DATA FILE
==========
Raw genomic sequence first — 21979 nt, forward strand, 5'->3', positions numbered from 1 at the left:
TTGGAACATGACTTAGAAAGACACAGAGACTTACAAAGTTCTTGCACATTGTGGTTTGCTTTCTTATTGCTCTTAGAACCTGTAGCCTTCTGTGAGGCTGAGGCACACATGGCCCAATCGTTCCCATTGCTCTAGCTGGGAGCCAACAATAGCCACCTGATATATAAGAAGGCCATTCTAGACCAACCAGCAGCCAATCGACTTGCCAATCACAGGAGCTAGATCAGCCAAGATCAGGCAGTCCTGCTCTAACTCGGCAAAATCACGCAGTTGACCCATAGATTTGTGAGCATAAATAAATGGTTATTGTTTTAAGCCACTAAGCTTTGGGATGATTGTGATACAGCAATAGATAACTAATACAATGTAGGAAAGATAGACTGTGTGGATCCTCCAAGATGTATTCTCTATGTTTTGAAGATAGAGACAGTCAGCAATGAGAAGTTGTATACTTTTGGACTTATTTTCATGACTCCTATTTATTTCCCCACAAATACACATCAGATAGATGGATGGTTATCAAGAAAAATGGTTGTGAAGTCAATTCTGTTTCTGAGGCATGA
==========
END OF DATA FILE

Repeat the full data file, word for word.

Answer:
Raw genomic sequence first — 21979 nt, forward strand, 5'->3', positions numbered from 1 at the left:
TTGGAACATGACTTAGAAAGACACAGAGACTTACAAAGTTCTTGCACATTGTGGTTTGCTTTCTTATTGCTCTTAGAACCTGTAGCCTTCTGTGAGGCTGAGGCACACATGGCCCAATCGTTCCCATTGCTCTAGCTGGGAGCCAACAATAGCCACCTGATATATAAGAAGGCCATTCTAGACCAACCAGCAGCCAATCGACTTGCCAATCACAGGAGCTAGATCAGCCAAGATCAGGCAGTCCTGCTCTAACTCGGCAAAATCACGCAGTTGACCCATAGATTTGTGAGCATAAATAAATGGTTATTGTTTTAAGCCACTAAGCTTTGGGATGATTGTGATACAGCAATAGATAACTAATACAATGTAGGAAAGATAGACTGTGTGGATCCTCCAAGATGTATTCTCTATGTTTTGAAGATAGAGACAGTCAGCAATGAGAAGTTGTATACTTTTGGACTTATTTTCATGACTCCTATTTATTTCCCCACAAATACACATCAGATAGATGGATGGTTATCAAGAAAAATGGTTGTGAAGTCAATTCTGTTTCTGAGGCATGA